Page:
Cocaine: One Man's Seduction

Director: Paul Wendkos        
Dennis Weaver, Karen Grassle, James Spader

I've never been very sympathetic towards people who are addicts. Maybe part of the reason for that comes from the fact that I've found myself to be more or less a teetotaller all my life; when it comes to non-liquid stimulates, I've never even tried cigarettes, and as for the liquid kind, at most I may have one beer every six months. So whenever I hear a case of someone who became addicted to something, often my first though is something along the lines of, "How on earth could you do something so stupid as that?" I realize how harsh (and maybe even misanthropist) that statement might sound, and I will admit that there seems to be a case for people who became addicted to medication prescribed to them for a major medical ailment - some of those drugs do indeed on occasion make their takers into unwilling addicts. But what I can't understand is that when this kind of thing happens, why don't the addicts many times do anything about it? Why didn't Rush Limbaugh, upon realizing he was addicted to pain medication, make a firm and uninterrupted effort to get help straight away? Not wanting to be embarrassed? Well, I don't see how it could have been any more embarrassing than how it eventually ended up - in fact, I would say that any embarrassment that would have come up would have been minimal at best. But a question that puzzles me even more is why there are people seemingly of reasonable intelligence who start taking illegal drugs out of their own free will. Why, when for decades there have been so many cautionary reports and stories on these substances?

So when I came across the movie Cocaine: One Man's Seduction during one of my regular patrols of the pawn shops in my city, I decided to pick it up. I felt that perhaps I might get some illumination on this question of how people can become addicts. However, I must confess that there was another part of me that was interested in seeing the movie for a totally different reason. That's because a study of the video box gave me circumstantial evidence that this movie might instead be a glorious exercise in camp. After all, think of how many times during the decades of various depictions of drug use in popular entertainment that were intended to be serious and hard-hitting, but instead came across as unintentionally funny, at least when seen in this day and age. There have been songs, like Neil Diamond's bizarre The Pot-Smoker's Song ("Pot! Pot! Give me some pot! Forget what you are, you can be what you're not!"), and there have been movies like Reefer Madness and Blood Freak. Naturally, Cocaine was also one, but it also happened to be made for TV - and I think all of us have chuckled over how heavy-handed television productions have often been when dealing with equally heavy issues. Plus, the star of the movie was Dennis Weaver - the thought of seeing all-American Weaver, star of McCloud and Gentle Ben as a raging coke addict further suggested what I was holding might be the stuff dreams of so-bad-they're-good movies are made of. So I figured that it would be a worthwhile viewing experience; either by being illuminated or tickled, my attention would be held.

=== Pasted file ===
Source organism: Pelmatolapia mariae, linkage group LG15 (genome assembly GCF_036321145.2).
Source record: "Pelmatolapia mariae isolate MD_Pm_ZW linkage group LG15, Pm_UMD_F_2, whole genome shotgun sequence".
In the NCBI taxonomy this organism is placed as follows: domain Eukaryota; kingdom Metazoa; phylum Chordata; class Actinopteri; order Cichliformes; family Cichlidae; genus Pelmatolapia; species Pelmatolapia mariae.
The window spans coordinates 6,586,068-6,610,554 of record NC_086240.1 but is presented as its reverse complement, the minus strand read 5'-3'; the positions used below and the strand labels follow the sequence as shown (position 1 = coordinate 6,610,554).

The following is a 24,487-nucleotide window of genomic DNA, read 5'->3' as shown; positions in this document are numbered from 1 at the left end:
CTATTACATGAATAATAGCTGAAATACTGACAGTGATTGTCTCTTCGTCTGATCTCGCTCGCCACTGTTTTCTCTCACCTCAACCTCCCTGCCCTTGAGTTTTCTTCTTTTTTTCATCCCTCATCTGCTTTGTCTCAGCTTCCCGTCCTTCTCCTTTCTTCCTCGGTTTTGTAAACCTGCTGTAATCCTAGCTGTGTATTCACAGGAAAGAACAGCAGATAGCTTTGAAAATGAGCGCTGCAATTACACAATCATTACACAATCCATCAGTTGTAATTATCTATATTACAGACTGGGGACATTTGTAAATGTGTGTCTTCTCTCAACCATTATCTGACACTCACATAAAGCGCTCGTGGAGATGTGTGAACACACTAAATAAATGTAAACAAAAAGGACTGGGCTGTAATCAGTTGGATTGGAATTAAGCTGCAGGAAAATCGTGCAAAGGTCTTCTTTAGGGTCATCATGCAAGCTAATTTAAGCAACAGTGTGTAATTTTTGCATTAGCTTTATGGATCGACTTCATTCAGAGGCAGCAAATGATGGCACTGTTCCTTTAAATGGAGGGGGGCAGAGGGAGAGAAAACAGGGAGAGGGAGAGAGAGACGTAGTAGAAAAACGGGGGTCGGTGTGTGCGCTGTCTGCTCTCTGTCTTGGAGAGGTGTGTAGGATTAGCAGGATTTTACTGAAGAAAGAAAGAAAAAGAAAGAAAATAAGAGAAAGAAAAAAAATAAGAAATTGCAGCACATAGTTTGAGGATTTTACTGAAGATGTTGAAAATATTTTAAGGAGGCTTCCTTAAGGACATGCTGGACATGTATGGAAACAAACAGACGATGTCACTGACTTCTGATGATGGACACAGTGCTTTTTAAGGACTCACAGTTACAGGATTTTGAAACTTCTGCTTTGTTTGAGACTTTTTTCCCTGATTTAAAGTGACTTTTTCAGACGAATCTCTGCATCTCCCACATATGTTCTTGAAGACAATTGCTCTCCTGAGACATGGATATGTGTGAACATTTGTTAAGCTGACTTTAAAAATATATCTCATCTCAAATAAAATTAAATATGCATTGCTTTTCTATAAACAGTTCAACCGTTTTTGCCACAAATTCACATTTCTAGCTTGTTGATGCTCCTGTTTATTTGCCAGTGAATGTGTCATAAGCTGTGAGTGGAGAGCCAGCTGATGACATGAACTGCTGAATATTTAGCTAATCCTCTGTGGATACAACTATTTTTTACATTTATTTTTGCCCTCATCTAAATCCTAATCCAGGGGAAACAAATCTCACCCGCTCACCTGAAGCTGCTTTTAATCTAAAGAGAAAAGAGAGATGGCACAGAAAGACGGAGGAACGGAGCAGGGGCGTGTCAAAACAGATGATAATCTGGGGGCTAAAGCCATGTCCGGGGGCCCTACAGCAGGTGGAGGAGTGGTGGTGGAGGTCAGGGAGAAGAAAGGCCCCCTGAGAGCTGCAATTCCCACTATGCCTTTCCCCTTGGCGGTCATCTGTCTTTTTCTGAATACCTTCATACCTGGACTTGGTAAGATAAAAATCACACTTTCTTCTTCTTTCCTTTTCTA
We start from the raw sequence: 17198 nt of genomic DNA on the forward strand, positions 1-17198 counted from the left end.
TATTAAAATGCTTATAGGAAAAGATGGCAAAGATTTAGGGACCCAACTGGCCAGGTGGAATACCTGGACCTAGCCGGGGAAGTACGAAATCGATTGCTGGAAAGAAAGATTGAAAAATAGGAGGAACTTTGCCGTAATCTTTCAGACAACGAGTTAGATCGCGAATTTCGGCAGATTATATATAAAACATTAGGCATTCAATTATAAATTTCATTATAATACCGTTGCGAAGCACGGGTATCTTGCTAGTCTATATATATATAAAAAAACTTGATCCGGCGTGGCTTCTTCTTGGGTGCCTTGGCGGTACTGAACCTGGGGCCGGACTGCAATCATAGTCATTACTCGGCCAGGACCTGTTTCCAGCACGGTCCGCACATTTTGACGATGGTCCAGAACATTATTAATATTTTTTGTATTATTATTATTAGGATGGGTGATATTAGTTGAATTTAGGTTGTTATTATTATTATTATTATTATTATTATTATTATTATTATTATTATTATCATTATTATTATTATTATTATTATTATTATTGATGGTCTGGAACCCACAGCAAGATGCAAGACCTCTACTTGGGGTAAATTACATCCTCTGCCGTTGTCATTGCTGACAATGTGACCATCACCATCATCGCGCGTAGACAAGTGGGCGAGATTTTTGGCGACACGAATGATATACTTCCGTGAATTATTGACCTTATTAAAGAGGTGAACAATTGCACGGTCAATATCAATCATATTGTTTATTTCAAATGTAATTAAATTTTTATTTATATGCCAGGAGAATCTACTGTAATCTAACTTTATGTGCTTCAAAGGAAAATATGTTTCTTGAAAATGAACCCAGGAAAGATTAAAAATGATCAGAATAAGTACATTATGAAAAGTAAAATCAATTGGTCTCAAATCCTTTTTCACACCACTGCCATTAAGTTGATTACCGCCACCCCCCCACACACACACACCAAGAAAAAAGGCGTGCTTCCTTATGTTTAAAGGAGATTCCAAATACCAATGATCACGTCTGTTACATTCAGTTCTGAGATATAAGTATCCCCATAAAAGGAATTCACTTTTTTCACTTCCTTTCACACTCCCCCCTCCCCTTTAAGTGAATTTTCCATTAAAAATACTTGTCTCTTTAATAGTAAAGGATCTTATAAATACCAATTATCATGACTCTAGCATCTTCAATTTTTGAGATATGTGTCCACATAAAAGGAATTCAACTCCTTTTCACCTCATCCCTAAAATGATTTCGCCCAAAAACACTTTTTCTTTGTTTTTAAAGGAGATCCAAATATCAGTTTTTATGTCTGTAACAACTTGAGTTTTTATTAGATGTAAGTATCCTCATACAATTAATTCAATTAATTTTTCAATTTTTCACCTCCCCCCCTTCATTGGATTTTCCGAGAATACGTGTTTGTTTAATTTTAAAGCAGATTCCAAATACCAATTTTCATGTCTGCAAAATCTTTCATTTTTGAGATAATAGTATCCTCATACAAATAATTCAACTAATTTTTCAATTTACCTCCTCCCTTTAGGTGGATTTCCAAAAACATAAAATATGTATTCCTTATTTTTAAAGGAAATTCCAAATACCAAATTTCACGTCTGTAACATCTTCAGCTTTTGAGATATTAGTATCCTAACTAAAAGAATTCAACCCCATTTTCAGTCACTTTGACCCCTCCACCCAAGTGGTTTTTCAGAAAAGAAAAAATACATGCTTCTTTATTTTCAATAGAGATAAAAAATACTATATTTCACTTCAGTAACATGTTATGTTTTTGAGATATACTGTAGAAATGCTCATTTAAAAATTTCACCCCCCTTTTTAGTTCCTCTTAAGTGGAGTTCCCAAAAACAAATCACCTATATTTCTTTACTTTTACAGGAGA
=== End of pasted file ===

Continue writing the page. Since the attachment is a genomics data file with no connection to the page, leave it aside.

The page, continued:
Weaver plays Eddie Gant, who at the age of 47 seems to have an ideal life, employed as a realtor at a prestigious San Diego real estate firm, and a home life with a loving wife (Grassle, Little House On The Prairie) and a clean-cut son (Spader, Stargate and The Practice) who's preparing Cocaine: One Man's Seductionto graduate from high school. In actual fact, Eddie is feeling troubled and unhappy, and not just because he has the body of a 59 year-old actor. Once the top salesman at the firm, his rank has drastically slipped down in recent months since the changed market has made it difficult for family home realtors like him to find clients, and only the firm's younger and more energetic clients are getting the hot-selling luxury homes. To make matters worse, when his boss and friend abruptly sells the company, Eddie gets no benefits despite all the work he put in years earlier to start up the company. Not long afterwards, Eddie discovers at an office party that his female co-worker Robin (Pamela Bellwood, Dynasty) uses cocaine. Eddie is shocked, but she points out that she's not gone wacko, and that she finds it a reliable pick-me-up. He soon discovers that her successful banker friend Bruce (TV regular David Ackroyd) does cocaine as well, and he's doing fine mentally and at his job. When Eddie finds out that some of those young hot-shot realtors are using the drug to give them the energy and endurance to be successful, he decides that trying it couldn't hurt, maybe even help him out of his rut. At first it seems to be the miracle he was looking for, but soon... you guessed it. (Though the fact that there don't seem to be that many movies where drugs leads to happy ending to their users probably gave you a clue.)